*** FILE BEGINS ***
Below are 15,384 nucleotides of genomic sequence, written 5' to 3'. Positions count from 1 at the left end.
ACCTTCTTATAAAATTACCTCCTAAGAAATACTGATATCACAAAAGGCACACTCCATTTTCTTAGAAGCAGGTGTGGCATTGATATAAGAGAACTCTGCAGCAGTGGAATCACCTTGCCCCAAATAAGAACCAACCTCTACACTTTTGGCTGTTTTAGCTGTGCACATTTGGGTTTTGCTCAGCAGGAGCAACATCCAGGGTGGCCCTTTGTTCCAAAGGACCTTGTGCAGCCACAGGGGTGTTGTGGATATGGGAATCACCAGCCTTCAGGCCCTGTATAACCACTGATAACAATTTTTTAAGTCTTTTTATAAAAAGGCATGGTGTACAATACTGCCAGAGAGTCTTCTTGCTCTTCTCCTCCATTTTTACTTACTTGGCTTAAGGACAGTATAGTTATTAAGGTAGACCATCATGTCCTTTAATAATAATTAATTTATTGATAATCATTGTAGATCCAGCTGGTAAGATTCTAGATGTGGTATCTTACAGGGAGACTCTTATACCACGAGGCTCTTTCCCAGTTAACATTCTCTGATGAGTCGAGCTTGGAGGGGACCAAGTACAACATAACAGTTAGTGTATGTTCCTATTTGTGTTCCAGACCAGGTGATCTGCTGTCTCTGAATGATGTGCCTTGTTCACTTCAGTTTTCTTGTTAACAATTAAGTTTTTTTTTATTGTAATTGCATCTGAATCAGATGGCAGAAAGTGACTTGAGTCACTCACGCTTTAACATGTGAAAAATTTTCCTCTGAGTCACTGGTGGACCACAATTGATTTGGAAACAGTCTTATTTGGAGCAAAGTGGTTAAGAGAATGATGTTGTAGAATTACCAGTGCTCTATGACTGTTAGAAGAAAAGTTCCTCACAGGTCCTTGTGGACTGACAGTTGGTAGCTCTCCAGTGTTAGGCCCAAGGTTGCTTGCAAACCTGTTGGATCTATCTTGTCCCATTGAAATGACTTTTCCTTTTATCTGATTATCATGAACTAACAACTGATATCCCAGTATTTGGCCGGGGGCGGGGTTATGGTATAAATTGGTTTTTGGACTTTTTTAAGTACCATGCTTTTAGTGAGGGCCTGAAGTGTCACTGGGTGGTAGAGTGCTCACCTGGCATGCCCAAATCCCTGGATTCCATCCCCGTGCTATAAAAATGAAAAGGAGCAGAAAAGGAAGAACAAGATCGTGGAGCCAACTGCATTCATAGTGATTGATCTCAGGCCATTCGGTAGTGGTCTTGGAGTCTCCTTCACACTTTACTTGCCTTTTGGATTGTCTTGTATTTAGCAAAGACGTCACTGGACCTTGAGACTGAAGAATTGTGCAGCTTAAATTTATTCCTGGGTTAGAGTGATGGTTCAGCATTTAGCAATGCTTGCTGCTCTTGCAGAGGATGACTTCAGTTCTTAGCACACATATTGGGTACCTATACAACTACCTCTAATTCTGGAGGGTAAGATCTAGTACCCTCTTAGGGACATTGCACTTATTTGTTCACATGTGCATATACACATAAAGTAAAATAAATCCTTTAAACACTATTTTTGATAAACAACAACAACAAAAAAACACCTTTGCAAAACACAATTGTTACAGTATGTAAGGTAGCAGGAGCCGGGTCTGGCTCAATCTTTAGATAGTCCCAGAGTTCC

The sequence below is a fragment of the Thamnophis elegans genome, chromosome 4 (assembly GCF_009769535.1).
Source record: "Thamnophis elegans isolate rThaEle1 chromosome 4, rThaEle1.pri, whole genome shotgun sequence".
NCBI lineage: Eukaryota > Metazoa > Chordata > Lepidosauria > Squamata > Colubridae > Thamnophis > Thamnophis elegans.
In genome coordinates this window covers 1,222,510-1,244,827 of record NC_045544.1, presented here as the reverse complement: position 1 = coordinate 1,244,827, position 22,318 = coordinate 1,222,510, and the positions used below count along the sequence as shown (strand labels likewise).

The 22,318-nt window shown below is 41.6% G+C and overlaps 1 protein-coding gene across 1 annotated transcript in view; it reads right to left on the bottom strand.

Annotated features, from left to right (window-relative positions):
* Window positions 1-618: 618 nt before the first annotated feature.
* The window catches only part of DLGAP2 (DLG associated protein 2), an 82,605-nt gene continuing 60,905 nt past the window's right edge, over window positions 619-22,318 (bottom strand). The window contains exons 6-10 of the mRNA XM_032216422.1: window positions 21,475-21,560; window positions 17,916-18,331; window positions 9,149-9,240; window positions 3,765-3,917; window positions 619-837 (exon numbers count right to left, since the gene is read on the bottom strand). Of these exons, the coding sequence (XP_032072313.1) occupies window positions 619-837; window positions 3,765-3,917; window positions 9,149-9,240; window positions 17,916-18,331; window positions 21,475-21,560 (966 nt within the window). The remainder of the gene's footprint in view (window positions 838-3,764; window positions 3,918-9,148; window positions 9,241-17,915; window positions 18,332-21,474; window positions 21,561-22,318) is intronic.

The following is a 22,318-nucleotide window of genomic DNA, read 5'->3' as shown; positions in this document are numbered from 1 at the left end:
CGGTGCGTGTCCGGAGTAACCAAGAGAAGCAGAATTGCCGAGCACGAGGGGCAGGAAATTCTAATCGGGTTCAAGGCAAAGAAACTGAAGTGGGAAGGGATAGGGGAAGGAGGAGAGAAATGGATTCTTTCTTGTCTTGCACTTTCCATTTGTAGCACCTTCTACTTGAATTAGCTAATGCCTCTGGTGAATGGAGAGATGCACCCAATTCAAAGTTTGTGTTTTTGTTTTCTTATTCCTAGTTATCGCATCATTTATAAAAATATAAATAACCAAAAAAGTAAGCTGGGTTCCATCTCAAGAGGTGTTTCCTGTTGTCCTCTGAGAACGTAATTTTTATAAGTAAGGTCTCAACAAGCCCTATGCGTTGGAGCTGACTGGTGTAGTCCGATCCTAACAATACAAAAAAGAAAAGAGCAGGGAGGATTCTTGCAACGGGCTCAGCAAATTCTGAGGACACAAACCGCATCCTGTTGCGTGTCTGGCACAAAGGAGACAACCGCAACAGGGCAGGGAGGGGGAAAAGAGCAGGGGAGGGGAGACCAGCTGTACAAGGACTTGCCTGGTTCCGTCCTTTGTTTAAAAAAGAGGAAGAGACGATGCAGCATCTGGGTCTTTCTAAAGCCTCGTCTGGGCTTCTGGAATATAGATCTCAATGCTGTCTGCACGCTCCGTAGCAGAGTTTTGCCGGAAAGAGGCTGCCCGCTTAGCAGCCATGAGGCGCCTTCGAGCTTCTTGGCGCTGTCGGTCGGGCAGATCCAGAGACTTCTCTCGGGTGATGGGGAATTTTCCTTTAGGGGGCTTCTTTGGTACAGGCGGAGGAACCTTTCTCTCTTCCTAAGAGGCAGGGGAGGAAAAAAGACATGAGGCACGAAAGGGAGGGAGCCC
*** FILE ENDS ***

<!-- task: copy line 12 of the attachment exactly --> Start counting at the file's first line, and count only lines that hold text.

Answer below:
CGGTGCGTGTCCGGAGTAACCAAGAGAAGCAGAATTGCCGAGCACGAGGGGCAGGAAATTCTAATCGGGTTCAAGGCAAAGAAACTGAAGTGGGAAGGGATAGGGGAAGGAGGAGAGAAATGGATTCTTTCTTGTCTTGCACTTTCCATTTGTAGCACCTTCTACTTGAATTAGCTAATGCCTCTGGTGAATGGAGAGATGCACCCAATTCAAAGTTTGTGTTTTTGTTTTCTTATTCCTAGTTATCGCATCATTTATAAAAATATAAATAACCAAAAAAGTAAGCTGGGTTCCATCTCAAGAGGTGTTTCCTGTTGTCCTCTGAGAACGTAATTTTTATAAGTAAGGTCTCAACAAGCCCTATGCGTTGGAGCTGACTGGTGTAGTCCGATCCTAACAATACAAAAAAGAAAAGAGCAGGGAGGATTCTTGCAACGGGCTCAGCAAATTCTGAGGACACAAACCGCATCCTGTTGCGTGTCTGGCACAAAGGAGACAACCGCAACAGGGCAGGGAGGGGGAAAAGAGCAGGGGAGGGGAGACCAGCTGTACAAGGACTTGCCTGGTTCCGTCCTTTGTTTAAAAAAGAGGAAGAGACGATGCAGCATCTGGGTCTTTCTAAAGCCTCGTCTGGGCTTCTGGAATATAGATCTCAATGCTGTCTGCACGCTCCGTAGCAGAGTTTTGCCGGAAAGAGGCTGCCCGCTTAGCAGCCATGAGGCGCCTTCGAGCTTCTTGGCGCTGTCGGTCGGGCAGATCCAGAGACTTCTCTCGGGTGATGGGGAATTTTCCTTTAGGGGGCTTCTTTGGTACAGGCGGAGGAACCTTTCTCTCTTCCTAAGAGGCAGGGGAGGAAAAAAGACATGAGGCACGAAAGGGAGGGAGCCC